Friday, 30 October 2015
Indiana Jones and the Last Crusade (1989)
"Indiana? We called the dog Indiana!"
And so we come to the last and easily the best of the original trilogy. And, given the high quality of the other two films, that's a bloody big achievement.
So why is Indiana Jones and the Last Crusade so bloody good? Well, it's partly because they've clearly thought long and hard about what worked best in the other two films, and they've rightly decided that Raiders of the Lost Ark is worth mining for the good stuff. So Marcus is back. So is Sallah. So, most importantly, are the Nazis. You've got to have Nazis.
There's also an outstanding cast. Ice tagged a few below, but there wasn't room for the likes of Alexei Sayle, Vernon Dobtceff, an uncredited Michael Sheard as Hitler or even River Phoenix as the young Indy. But the real casting coup is, of course, the ever-charismatic Sean Connery as Dr Henry Jones, Senior. Connery is simply excellent here. So good, in fact, that he even condescends to not sound like he's from Edinburgh for once.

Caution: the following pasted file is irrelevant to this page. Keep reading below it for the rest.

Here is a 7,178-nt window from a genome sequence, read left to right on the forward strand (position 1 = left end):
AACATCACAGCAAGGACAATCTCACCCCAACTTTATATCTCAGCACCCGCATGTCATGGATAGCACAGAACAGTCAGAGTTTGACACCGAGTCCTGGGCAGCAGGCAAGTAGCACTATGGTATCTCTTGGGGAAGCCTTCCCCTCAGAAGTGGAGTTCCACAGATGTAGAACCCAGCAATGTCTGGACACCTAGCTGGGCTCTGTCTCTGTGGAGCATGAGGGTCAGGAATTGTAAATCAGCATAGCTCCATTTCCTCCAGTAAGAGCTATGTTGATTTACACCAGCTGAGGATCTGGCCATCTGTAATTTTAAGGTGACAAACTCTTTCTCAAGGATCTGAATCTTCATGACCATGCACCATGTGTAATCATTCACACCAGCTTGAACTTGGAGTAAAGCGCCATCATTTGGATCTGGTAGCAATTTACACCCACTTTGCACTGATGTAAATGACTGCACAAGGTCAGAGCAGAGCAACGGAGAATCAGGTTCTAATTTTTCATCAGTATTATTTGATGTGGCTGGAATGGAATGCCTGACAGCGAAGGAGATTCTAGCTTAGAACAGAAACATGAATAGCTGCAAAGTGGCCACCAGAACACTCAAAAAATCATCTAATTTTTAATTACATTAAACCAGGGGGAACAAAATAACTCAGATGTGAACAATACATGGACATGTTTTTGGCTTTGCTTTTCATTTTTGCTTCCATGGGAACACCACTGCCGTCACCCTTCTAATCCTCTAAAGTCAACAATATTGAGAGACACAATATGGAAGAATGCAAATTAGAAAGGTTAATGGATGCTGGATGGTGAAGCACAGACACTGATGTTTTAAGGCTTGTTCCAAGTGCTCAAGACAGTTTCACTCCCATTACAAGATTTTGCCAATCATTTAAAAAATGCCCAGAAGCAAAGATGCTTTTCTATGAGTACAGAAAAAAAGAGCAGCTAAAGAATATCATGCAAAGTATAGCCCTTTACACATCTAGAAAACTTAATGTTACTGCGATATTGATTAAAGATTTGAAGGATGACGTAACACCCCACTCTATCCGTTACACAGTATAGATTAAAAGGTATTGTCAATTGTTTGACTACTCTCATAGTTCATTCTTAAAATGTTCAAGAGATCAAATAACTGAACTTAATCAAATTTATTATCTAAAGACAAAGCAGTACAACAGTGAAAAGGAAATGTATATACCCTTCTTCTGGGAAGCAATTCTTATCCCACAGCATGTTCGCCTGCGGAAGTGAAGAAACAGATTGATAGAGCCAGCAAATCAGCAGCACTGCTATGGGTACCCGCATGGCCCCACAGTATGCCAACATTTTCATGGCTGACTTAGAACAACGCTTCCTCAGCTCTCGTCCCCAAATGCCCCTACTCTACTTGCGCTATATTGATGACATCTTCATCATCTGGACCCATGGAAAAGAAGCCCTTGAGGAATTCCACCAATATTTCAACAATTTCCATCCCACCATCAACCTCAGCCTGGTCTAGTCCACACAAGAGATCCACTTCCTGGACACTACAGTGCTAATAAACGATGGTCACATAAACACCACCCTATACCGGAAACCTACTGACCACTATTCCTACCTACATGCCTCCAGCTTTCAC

Said opening sequence, with young Indy and the train full of circus animals, is superb, and not only because it reminds me of the contemporary 8 bit computer game. It even attempts to explain the origin of Indy's fear of snakes, but it wisely doesn't reveal too much about his mysterious father who, indeed, is held back until just the right moment.
The plot itself is very Raiders of the Lost Ark without being in any way too slavishly similar. And what can outdo the Ark of the Covenant but the Holy Grail?
As per the previous film we get a series of outstanding set pieces- I love the airship- but the outstanding chemistry between Harrison Ford and Connery adds so much more. Connery is having great fun with a superb character and his presence pushes Ford to ever greater heights: this is one of the most entertaining cinematic double acts ever.
And then we come to the climax. The "invisible" bridge falls just short of the supernatural, but Donovan's gruesome death at imbibing the false Grail is delightfully gruesome, and the whole climax is deeply satisfying which, er, sounds a bit ruder than intended.
Possibly one of the greatest adventure films ever. Personally I dread to think just how many times I've seen it.